After more than a decade of US economic growth, a record-long bull market in stocks, and record-low market volatility, last week we hit records in the other direction: sky-high volatility, historic one-week drop in stock prices, and an economy that could slow significantly in the first half of 2020.
Given all the good times — including a 30%-plus gain in the S&P 500 in 2019 — it is not surprising that a lot of investors have forgotten the basics of good hygiene, so to speak, when it comes to their portfolios. These basics are the equivalent of washing your hands with soap regularly and sneezing into your handkerchief/elbow. Not very exciting, but good practice at all times. What are those basics for portfolios? Read on:
#1. Stay Diversified. Last week, high-quality bonds gained in value, especially US Treasuries, as stock markets around the globe kept falling. For portfolios with a significant allocation to high-quality fixed income, the downturn last week was not nearly as scary. In fact, through February, high-quality US bonds were up nearly 4% (Barclays Aggregate Index) vs. an 8% drop for the S&P 500. This type of offset makes it more likely to do good practice #2 below.
BTW: By diversified, we mean your entire asset base viewed as a whole. If, for example, you have a variety of stock options through your job, count those in. Also, real estate. What level of diversification works best for you is based on a lot of factors unique to you, so there is no magic number. The level of diversification that works best for you within financials assets/real assets/cash is something we work closely with you to determine.
#2. Take the Long View. Typically, we have a 10-year investment outlook and try to manage portfolios to provide each client with enough cash and ongoing income for their needs in the intermediate term. The comfort that comes from knowing you have enough cash set aside to weather a downturn and that your portfolio is still generating income to replenish cash is key. It allows you to have enough confidence to stay invested through turbulence, such as that we are seeing now, and not be tempted to lock in a loss and potentially miss a rebound. It is nearly impossible to time the markets consistently. And that is especially the case when the threat is something like a new virus, whose ultimate duration and impact remains unknown.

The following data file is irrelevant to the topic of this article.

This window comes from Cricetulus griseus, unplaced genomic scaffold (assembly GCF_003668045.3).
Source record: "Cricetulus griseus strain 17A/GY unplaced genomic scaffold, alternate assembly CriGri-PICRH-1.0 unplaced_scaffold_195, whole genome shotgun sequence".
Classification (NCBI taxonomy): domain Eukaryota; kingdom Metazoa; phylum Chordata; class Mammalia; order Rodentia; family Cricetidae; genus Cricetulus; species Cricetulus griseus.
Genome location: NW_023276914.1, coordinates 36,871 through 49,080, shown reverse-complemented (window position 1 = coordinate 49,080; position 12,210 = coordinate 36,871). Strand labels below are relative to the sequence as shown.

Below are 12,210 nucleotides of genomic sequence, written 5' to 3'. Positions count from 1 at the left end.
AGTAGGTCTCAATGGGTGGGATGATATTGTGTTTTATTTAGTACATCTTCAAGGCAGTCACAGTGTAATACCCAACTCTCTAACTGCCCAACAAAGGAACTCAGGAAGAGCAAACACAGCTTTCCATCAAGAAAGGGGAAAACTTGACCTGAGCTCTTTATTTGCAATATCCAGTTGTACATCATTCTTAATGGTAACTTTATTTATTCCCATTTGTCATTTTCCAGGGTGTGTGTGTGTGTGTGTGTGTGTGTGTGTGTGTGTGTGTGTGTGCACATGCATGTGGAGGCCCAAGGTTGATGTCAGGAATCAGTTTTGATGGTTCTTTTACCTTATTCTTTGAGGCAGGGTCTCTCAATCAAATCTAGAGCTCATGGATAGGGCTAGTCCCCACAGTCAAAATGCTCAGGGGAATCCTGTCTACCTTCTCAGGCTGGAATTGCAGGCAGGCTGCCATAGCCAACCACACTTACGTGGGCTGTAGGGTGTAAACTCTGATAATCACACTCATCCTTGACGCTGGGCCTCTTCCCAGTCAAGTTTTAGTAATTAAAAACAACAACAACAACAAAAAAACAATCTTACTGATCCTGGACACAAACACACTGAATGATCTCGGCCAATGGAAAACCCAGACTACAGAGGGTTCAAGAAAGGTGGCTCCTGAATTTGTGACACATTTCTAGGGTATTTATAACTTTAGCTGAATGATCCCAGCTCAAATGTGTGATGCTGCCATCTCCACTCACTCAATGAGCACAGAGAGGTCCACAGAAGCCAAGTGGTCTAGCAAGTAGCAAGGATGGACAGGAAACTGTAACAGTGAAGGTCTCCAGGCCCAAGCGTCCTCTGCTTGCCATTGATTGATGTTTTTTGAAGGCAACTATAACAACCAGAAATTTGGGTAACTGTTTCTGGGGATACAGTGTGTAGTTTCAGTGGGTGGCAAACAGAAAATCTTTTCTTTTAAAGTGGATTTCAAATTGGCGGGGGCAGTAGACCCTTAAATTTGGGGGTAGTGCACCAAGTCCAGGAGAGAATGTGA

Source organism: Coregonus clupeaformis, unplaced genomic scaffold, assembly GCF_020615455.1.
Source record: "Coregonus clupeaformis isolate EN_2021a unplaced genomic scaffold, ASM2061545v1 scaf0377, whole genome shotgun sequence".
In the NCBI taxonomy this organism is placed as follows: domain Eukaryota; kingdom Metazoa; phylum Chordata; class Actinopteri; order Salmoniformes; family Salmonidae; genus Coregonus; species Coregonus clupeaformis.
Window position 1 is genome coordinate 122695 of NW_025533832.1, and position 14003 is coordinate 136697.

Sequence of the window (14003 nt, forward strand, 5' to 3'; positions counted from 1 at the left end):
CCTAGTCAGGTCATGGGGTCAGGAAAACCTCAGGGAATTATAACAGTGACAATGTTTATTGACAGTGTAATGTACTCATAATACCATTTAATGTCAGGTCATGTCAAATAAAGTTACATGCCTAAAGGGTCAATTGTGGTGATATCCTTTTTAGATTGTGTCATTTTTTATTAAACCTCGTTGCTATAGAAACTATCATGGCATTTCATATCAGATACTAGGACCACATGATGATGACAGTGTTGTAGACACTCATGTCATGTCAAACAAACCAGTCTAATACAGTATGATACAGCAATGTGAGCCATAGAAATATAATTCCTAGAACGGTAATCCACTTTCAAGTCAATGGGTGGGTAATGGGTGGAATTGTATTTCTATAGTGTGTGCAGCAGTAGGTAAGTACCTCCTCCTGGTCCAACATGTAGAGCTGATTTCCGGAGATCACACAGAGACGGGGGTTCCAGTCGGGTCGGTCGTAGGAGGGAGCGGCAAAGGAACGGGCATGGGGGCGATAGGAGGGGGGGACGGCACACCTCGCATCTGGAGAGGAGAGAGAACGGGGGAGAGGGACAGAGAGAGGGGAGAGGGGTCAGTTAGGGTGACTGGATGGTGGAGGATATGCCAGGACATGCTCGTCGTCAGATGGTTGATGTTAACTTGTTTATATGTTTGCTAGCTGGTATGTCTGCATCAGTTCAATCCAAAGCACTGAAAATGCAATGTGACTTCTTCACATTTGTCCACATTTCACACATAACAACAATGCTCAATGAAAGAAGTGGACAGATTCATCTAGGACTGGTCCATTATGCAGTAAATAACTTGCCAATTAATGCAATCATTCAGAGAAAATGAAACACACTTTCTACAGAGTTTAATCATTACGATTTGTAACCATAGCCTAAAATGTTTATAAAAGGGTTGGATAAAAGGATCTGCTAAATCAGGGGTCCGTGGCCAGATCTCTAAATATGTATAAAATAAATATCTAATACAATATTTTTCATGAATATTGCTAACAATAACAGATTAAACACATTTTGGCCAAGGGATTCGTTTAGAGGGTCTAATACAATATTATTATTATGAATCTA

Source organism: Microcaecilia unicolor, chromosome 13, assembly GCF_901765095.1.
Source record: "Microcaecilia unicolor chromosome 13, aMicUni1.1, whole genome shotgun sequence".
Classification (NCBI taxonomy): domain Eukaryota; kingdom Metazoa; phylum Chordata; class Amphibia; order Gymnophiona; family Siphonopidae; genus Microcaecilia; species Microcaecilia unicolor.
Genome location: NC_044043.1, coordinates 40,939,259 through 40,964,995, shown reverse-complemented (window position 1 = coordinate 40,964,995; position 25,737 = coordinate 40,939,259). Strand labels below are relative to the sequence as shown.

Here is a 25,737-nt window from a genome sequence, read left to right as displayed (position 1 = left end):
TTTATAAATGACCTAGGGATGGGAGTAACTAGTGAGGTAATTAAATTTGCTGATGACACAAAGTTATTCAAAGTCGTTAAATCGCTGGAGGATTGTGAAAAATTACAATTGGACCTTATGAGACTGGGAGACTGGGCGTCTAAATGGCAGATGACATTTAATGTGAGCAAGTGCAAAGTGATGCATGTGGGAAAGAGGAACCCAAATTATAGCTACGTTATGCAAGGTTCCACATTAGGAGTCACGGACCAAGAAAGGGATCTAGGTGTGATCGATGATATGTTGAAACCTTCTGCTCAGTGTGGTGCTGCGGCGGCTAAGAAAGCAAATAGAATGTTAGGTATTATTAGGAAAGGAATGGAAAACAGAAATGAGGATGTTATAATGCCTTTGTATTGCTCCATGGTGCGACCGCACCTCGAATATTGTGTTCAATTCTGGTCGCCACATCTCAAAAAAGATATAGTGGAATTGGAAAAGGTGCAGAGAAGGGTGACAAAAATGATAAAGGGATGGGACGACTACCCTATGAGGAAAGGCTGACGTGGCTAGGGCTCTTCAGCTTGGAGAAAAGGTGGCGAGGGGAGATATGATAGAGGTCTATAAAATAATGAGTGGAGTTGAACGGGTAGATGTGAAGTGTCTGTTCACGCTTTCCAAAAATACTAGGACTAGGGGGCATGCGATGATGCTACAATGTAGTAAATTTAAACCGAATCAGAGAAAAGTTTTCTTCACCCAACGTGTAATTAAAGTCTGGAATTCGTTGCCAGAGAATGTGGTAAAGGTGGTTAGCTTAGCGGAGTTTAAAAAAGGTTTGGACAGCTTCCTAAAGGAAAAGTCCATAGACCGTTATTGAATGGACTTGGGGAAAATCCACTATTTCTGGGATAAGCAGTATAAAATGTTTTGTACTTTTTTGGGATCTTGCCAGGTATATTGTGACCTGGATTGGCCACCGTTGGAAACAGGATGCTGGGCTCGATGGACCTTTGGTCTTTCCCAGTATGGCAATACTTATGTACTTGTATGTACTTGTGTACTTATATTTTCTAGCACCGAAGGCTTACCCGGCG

We get it. When prices start falling significantly, the temptation was (and is) not to rebalance but to SELL ALL. Before you do that, though, realize that markets moves can happen quickly in either direction, and the danger of getting whipsawed is great. Also, if you sell in taxable accounts, you will probably owe sizable capital gains taxes all at once.
#3. Rebalance. With the runup in stocks, especially in 2019, many people ended up having much more in equities than they realized. While portfolios should be rebalanced on a regular basis, this is especially valuable during downturns. Rebalancing then “forces” you to do some opportunistic buying (and selling), so you’re better positioned to benefit from the relatively few (and hard to predict) days when stocks really put on gains. Here at LNWM, we also help your overall tax situation by tax-loss harvesting, a fancy way of saying we look for opportunities to sell some securities at a loss in order to offset capital gains taxes.
A fit portfolio. If your portfolio truly fits your finances and risk tolerance – something we strive for here at LNWM – it can make it through a market downturn and be positioned to thrive once that is over. This requires attaining a suitable balance among stocks and bonds, international vs. domestic, and sometimes alternative and private market assets to ramp up diversification and potentially soften downturns. You are then likely to feel less anxious during times of heightened market volatility. Why? Because you know your portfolio is designed to handle bad times, as well as good.